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Accessibility: the next SEO ranking factor?

by Shamsa Khan
7 min read

With recent developments that it is now a legal requirement to meet site accessibility standards, could Google be making accessibility their latest focus for their next algorithm update? Our SEO expert unpacks Google’s recent activities and why they are moving towards making accessibility a core part of their ethos.

What is Web Accessibility?

The term 'web accessibility' refers to how usable a website or app is for its users including those with disabilities. Websites and apps that are properly designed should be developed to make sure it is usable for all users, including those with disabilities.

Site Accessibility and the Law

The digital wave is now here to stay with the average number of devices totalling a whopping nine devices per UK household in 2020, ranging from mobiles to smart speakers. Given how integrated technology is within our lives, from remote working to online shopping, it became a priority for the UK to evolve its accessibility law to include regulations for online accessibility to extend on existing obligations for people who have a disability under the Equality Act 2010 (or the Disability Discrimination Act 1995 in Northern Ireland).

In September 2018, public sector bodies were required to adhere to new accessibility regulations governing that they ‘must make your website or mobile app more accessible by making it ‘perceivable, operable, understandable and robust. You need to include and update an accessibility statement on your website’.

This meant that government entities were legally required to ensure they offer an accessible online experience through their websites for people with disabilities, for example offering information in an alternative, accessible format, like larger font or an audio recording.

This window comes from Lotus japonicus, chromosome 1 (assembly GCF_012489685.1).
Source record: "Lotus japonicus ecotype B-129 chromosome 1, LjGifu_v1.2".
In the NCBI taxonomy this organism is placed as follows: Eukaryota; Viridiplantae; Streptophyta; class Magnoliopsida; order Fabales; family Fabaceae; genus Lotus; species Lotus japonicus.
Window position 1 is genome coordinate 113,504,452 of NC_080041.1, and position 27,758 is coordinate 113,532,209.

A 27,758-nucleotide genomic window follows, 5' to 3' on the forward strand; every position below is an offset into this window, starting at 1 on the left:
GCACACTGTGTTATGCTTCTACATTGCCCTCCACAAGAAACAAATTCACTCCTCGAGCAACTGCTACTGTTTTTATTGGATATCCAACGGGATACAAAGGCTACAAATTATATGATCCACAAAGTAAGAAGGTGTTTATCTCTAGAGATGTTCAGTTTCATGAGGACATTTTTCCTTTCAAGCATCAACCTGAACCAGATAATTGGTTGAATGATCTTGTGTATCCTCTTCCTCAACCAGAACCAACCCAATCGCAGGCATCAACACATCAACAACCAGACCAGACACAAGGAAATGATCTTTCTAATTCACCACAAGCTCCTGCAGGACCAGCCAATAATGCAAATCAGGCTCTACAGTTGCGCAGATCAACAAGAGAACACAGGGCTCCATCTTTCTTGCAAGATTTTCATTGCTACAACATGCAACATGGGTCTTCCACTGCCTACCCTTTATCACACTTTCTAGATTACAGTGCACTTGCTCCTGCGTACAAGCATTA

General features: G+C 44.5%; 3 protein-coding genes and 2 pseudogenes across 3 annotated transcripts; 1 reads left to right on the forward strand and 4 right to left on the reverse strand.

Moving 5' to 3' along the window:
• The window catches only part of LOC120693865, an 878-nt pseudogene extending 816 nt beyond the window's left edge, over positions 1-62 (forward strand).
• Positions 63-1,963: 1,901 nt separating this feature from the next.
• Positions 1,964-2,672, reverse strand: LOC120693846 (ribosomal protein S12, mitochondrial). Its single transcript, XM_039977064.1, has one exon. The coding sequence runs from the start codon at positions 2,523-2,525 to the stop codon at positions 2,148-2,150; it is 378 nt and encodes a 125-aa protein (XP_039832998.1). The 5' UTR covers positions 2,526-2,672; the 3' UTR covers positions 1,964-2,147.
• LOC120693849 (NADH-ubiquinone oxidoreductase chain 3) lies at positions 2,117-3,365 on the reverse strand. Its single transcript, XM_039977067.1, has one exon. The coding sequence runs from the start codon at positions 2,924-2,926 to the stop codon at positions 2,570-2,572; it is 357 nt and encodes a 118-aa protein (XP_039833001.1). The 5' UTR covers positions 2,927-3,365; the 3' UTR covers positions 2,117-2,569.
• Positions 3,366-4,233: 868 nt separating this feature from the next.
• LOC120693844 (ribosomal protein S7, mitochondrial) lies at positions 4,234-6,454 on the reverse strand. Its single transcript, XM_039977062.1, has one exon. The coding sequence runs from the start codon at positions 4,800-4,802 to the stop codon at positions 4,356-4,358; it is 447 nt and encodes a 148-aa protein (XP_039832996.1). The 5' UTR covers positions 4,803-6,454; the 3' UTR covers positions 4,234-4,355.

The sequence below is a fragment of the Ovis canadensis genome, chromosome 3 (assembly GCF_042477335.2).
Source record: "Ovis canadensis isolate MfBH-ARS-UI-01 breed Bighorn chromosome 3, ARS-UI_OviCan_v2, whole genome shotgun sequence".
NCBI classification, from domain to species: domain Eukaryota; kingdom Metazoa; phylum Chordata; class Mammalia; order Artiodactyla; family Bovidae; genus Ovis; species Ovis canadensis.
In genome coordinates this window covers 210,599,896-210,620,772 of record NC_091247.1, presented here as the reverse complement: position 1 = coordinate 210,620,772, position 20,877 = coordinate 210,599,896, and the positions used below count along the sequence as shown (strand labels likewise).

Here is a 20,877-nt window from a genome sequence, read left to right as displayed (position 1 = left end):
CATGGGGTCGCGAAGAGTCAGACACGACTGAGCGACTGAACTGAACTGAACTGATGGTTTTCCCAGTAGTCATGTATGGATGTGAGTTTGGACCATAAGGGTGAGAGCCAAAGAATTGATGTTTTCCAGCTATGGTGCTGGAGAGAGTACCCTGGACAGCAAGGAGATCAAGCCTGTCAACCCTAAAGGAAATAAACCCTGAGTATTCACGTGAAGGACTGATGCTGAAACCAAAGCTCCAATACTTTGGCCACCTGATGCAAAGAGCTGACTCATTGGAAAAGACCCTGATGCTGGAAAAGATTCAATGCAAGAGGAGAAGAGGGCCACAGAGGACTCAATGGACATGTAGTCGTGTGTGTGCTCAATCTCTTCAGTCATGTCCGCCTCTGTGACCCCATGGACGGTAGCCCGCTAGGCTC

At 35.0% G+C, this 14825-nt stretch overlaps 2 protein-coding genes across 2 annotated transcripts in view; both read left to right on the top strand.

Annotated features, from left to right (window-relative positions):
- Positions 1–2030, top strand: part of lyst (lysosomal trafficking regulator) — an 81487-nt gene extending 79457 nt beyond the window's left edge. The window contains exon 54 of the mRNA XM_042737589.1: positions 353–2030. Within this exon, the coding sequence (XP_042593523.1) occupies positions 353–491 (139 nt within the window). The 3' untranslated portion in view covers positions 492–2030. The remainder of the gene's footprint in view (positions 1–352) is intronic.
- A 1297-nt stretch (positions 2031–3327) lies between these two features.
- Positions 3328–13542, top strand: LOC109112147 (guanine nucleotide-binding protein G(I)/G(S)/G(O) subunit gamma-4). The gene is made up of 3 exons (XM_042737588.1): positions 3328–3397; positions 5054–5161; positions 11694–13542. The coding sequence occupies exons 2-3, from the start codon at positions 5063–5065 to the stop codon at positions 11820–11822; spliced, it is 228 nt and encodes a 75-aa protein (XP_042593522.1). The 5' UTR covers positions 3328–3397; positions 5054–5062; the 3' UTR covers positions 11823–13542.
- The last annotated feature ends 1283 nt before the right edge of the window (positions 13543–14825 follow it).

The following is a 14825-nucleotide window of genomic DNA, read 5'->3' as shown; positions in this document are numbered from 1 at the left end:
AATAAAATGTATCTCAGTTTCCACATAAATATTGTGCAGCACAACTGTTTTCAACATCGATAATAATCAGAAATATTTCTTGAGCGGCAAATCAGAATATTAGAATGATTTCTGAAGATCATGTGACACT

It’s not surprising, then, to hear that Google is also integrating accessibility regulations into its values and ethos.

Google’s Mission Statement: Accessibility at its core

Google’s mission statement continuously reinforces their commitment to making information accessible to everyone by organising the world’s information and making it universally accessible through search. Naturally, they deliver on this by being committed to encouraging websites to become more inclusive. Google has a dedicated guide on accessibility for developers, publishers, and Google customers to support their mission.

Developing For Accessibility

Google has placed great emphasis on creating guides to developers and publishers to encourage websites, apps and products to be built with accessibility in mind. They reiterate that there are an estimated one billion people with disabilities around the world and how creating accessible content benefits both people with disabilities and without.

Developers are encouraged to join Google’s chromium-accessibility group which again only shows the organisation's dedication to changing the development space into thinking accessibility-first.

Google Chrome: Supporting Assistive Technology

Google’s chrome browser is an essential part of Google’s offerings. It has become one of the most popular internet browsers, which is why it comes as no surprise that Chrome offers assistive technology including a screen reader helpful for users with disabilities such as visual impairment as it allows content to be described to them, using technology like synthesised text-to-speech to deliver web content effectively.

Another important feature offered by Google is a magnifier, for users who have low-vision as it allows them to magnify their entire screen, or a chosen portion, to help them see and read content.

For users who have a preferred screen reader or magnifier, Chrome has been developed to be compatible with a range of existing assistive technologies offering an optimal experience for users. These resources can all be used by web developers and app publishers to make sure they offer an inclusive experience for their users who, in turn, are Google’s users.

Chrome Extensions

Another way Google is improving its user experience and accessibility, includes its Chrome Extensions offerings. Chrome extensions allow users to install personalised additions to their web browser that will improve their experience. As might be expected, Google has published guidance on accessibility extensions to enhance user experience and deliver content to everyone.

Once again, Google is trying to change the development landscape to accessibility-first thinking with its guidance on how to design accessible extensions showing their focus on creating a more inclusive development environment.